Narrator: This is Science Today. Preparing food can be a powerful way to understand — and teach — the effects of mechanical and chemical environments on cellular behavior. At UCLA, there's a popular course called Science and Food in which molecular biologists teach students about these mechanical and chemical environments through food preparation.
Rowat: When I was a post-doc, I realized that food could actually be a great way to start to communicate to a broader audience about science.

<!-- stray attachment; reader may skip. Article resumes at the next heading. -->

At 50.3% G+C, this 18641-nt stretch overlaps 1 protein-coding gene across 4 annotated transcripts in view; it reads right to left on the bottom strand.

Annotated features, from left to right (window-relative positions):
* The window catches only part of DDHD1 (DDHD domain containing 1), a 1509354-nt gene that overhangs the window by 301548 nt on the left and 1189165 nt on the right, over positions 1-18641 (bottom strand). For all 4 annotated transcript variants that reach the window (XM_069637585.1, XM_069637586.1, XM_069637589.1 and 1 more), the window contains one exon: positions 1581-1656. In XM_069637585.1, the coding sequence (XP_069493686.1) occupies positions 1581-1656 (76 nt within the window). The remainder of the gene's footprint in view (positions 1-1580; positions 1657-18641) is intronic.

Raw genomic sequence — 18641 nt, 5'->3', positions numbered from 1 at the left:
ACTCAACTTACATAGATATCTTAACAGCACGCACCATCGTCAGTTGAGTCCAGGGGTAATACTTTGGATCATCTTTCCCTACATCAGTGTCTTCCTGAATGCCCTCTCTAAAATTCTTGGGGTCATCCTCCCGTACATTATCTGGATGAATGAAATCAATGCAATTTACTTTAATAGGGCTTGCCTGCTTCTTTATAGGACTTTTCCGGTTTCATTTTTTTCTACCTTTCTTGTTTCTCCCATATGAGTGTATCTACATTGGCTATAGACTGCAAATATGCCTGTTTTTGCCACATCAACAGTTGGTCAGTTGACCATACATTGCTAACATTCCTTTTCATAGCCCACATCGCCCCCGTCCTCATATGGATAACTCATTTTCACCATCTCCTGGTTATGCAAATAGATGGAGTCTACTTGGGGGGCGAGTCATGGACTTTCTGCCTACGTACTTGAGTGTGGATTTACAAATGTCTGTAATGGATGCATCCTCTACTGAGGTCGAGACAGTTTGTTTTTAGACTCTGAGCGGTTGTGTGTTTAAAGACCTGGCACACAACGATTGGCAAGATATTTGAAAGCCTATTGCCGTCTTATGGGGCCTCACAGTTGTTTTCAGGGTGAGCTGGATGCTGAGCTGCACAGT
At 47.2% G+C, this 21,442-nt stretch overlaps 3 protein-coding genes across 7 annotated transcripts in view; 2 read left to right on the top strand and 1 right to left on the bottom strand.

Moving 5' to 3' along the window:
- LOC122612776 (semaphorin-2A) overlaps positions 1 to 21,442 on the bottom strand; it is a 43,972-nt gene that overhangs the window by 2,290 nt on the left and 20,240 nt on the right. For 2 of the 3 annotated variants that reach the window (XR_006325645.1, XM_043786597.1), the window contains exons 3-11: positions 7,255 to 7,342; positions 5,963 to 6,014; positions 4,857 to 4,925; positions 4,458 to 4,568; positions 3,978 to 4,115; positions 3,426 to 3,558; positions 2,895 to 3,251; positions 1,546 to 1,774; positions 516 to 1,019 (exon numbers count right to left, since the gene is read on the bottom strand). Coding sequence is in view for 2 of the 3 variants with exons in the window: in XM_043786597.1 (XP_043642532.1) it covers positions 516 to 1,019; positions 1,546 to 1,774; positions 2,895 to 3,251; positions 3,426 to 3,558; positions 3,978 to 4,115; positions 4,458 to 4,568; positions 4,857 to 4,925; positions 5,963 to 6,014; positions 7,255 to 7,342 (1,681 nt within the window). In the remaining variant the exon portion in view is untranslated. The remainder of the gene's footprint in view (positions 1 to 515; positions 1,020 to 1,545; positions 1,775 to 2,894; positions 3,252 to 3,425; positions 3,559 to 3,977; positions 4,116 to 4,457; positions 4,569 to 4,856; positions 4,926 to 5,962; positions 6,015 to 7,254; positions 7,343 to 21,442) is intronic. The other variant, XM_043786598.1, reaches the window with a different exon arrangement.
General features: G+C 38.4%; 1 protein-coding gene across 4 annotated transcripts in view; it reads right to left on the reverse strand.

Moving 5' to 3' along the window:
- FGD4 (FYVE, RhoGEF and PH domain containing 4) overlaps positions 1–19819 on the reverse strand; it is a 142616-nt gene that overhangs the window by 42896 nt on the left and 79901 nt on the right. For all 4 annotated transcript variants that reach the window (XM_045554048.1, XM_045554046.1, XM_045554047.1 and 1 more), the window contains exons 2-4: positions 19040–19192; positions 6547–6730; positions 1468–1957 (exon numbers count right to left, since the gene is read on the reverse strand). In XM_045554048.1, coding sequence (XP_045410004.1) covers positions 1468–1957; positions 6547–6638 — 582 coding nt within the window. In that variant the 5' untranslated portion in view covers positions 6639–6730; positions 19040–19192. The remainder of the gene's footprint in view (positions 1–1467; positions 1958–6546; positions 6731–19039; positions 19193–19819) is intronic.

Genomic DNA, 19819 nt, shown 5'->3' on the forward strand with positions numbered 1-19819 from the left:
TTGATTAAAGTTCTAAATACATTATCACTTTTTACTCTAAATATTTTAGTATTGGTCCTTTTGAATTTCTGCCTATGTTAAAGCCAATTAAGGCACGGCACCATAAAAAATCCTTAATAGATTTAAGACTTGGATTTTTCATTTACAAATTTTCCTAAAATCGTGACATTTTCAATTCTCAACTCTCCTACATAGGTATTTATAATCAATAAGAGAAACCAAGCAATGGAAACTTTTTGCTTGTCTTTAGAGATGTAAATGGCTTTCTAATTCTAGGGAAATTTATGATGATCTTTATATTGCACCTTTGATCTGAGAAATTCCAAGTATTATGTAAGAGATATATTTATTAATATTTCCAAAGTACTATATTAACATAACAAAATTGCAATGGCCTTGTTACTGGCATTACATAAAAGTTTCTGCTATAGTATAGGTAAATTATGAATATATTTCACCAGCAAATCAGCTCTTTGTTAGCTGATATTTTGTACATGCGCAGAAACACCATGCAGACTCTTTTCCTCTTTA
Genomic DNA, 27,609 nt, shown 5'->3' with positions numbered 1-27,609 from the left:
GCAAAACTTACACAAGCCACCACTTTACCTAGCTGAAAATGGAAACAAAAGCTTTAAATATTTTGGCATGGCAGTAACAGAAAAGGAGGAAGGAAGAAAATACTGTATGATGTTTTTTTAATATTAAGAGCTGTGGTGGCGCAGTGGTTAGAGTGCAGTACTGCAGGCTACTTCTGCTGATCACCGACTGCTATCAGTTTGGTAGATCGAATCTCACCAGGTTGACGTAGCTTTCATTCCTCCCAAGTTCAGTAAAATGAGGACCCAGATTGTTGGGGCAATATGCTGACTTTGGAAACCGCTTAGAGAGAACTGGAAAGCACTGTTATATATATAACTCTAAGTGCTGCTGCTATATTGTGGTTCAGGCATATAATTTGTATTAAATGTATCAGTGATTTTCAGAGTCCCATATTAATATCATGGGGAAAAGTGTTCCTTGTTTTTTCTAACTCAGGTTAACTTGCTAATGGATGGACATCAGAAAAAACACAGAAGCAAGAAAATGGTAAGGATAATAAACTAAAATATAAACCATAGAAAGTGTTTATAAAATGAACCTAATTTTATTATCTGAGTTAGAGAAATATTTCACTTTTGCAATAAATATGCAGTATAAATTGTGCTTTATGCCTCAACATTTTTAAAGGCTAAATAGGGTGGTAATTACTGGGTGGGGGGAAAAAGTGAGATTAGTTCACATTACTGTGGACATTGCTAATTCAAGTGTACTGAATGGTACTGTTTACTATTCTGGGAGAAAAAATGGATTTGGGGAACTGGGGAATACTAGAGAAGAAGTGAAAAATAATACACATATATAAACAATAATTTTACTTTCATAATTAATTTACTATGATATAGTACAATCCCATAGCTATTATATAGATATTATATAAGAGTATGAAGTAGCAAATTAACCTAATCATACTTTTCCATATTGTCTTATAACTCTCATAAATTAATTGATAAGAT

Narrator: Integrative biologist Amy Rowat, who founded the course, is particularly interested in texture — and how the texture of cells can indicate health or disease.
Rowat: Cancer cells for example are softer, more flexible than benign cells and in fact when treated with different drugs, they become stiffer.
Narrator: In the Science and Food courses, students can learn about cellular texture through food — like why some cells have a stiffness similar to Jell-o, while others are more like cream cheese. For Science Today, I'm Larissa Branin.